serve as a civil penalty. In Hudson, the Court found ``it significant 
that the authority to issue debarment orders is conferred [by statute] 
upon the `appropriate Federal banking agencies','' holding ``[t]hat 
such [debarment] authority was conferred upon administrative agencies 
is prima facie evidence that Congress intended to provide for a civil 
sanction.'' (Id. at 103 (citations omitted).)
    The GDEA explicitly provides FDA with the authority to permanently 
debar individuals convicted of certain felonies, such as Mr. Bhutani, 
from ``providing services in any capacity to a person that has an 
approved or pending drug product application'' (section 306(a)(2) of 
the act). Thus, under Hudson, the terms of the GDEA are prima facie 
evidence that Congress intended the debarment provisions to be civil in 
nature.
    Under the second prong of Hudson, the debarment authorized by the 
GDEA is not so punitive either in purpose or effect as to transform 
this civil remedy into a criminal penalty. In Hudson, the Court 
considered whether a permanent debarment sanction prohibiting 
participation in any banking activities had such a punitive purpose or 
effect. The Court concluded that there was no evidence to establish 
that the debarment sanction at issue was ``so punitive in form and 
effect as to render [it] criminal despite Congress' intent to the 
contrary.'' (Hudson v. United States, 522 U.S. at 104 (quoting United 
States v. Ursery, 518 U.S. 267, 290 (1996)).) The Court in Hudson 
relied on the analysis of Kennedy v. Mendoza-Martinez, 372 U.S. 144, 
168-169 (1963), in reaching this holding.
    The Hudson court further noted that debarment proceedings have not 
historically been viewed as punishment. (Hudson, 552 U.S. at 104). The 
Court found that ``the [debarment] sanctions imposed do not involve an 
`affirmative disability or restraint, ' as that term is normally 
understood.'' (Id. (quoting Flemming v. Nestor, 363 U.S. 603, 617 
(1960)).) The Court also found that the debarment sanction in the 
banking statute at issue in the Hudson case does not ``come into play 
`only ' on a finding of scienter,'' because willfulness is not a 
prerequisite to the imposition of the debarment sanction. (Id. (quoting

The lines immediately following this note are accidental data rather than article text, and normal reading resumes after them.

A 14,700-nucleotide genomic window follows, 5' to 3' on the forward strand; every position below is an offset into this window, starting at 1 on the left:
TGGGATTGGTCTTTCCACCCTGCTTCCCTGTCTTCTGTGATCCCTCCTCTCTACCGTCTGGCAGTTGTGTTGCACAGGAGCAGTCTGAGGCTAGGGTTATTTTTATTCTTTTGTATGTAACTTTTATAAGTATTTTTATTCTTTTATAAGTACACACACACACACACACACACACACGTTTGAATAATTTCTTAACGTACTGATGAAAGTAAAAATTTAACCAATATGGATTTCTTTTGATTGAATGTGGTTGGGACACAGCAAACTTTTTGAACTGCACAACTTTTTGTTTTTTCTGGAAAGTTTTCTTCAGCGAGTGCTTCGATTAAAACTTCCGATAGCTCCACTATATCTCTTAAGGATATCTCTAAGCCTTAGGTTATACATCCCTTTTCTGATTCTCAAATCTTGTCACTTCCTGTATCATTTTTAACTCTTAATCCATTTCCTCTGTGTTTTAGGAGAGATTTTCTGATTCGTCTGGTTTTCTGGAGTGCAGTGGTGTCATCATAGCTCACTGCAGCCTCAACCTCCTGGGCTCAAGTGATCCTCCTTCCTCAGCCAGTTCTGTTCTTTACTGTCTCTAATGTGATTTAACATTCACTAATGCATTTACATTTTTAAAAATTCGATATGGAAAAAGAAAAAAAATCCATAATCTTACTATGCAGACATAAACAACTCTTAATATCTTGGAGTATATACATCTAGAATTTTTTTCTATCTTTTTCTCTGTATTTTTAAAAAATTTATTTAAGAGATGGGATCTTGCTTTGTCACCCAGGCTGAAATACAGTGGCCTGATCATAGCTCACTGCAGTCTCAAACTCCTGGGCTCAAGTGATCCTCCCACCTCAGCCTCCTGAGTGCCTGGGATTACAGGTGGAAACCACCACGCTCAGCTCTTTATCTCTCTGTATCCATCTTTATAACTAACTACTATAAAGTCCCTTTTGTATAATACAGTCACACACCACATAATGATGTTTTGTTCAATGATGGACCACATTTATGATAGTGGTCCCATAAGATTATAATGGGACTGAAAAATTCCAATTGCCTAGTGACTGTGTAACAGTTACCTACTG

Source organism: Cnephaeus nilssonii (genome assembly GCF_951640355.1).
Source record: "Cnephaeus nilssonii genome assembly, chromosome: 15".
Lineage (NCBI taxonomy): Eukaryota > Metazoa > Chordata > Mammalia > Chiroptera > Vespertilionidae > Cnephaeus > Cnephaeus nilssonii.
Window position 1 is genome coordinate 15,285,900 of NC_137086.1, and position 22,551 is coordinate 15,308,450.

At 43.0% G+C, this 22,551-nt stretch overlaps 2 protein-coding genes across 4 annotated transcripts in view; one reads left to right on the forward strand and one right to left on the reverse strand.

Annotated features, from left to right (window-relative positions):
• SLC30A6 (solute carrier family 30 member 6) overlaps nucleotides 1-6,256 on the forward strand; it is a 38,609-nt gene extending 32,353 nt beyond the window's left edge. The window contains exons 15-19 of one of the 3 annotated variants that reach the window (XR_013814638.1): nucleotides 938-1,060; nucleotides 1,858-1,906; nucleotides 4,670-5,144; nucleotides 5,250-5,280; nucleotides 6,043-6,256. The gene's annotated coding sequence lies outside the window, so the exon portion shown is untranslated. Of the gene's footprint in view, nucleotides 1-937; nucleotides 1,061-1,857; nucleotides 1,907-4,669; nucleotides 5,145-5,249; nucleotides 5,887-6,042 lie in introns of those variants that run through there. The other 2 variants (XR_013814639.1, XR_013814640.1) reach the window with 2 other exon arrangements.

Kennedy, 372 U.S. at 169).) Likewise, the GDEA does not require a 
finding of willfulness as a prerequisite to imposing debarment. In 
addition, the Court explained that the fact that the conduct for which 
the debarment is imposed may also be criminal is insufficient to render 
the debarment sanctions criminally punitive. (Id.) Finally, and 
significantly, the Court explained that the general deterrence of the 
conduct at issue resulting from an individual debarment is insufficient 
to render the debarment criminal. (Id.) These factors apply as much to 
debarment under the GDEA.
    Furthermore, the GDEA's permanent prohibition on services in any 
capacity to a person with an approved or pending drug product 
application is not excessive in relation to the statute's remedial 
purpose. The Supreme Court has upheld similar statutes which, for 
remedial purposes, impose permanent prohibitions. (See Hudson v.United 
States, 522 U.S. 93 (1997); Hawker v. New York, 170 U.S. 189, 190 
(1898); De Veau v. Braisted, 363 U.S. 144 (1960).)
    The preclusion of Mr. Bhutani from providing any type of service to 
holders of pending or approved drug product applications is not 
excessive in relation to the remedial goals of the GDEA. The D.C. 
Circuit has held that the GDEA's prohibition on services in any 
capacity serves the statute's remedial purpose. (FDA v. DiCola, 77 F. 
3d 504 (D.C. Cir. 1996).) Congress prohibited all services to avoid the 
serious administrative difficulties involved in distinguishing between 
those positions clearly related to drug regulation and those not 
clearly related. (Id. at 507; see also Siegel v. Lyng, 851 F. 2d 412, 
416 (D.C. Cir. 1988).) Furthermore, the GDEA's prohibition ensures that 
the purposes underlying the debarment provisions are not circumvented 
or undermined. (DiCola, 77 F. 3d at 507; see also Farley and Calfee, 
Inc. v. USDA, 941 F. 2d 964, 968 (9th Cir. 1991).) Finally, as

[[Page 70152]]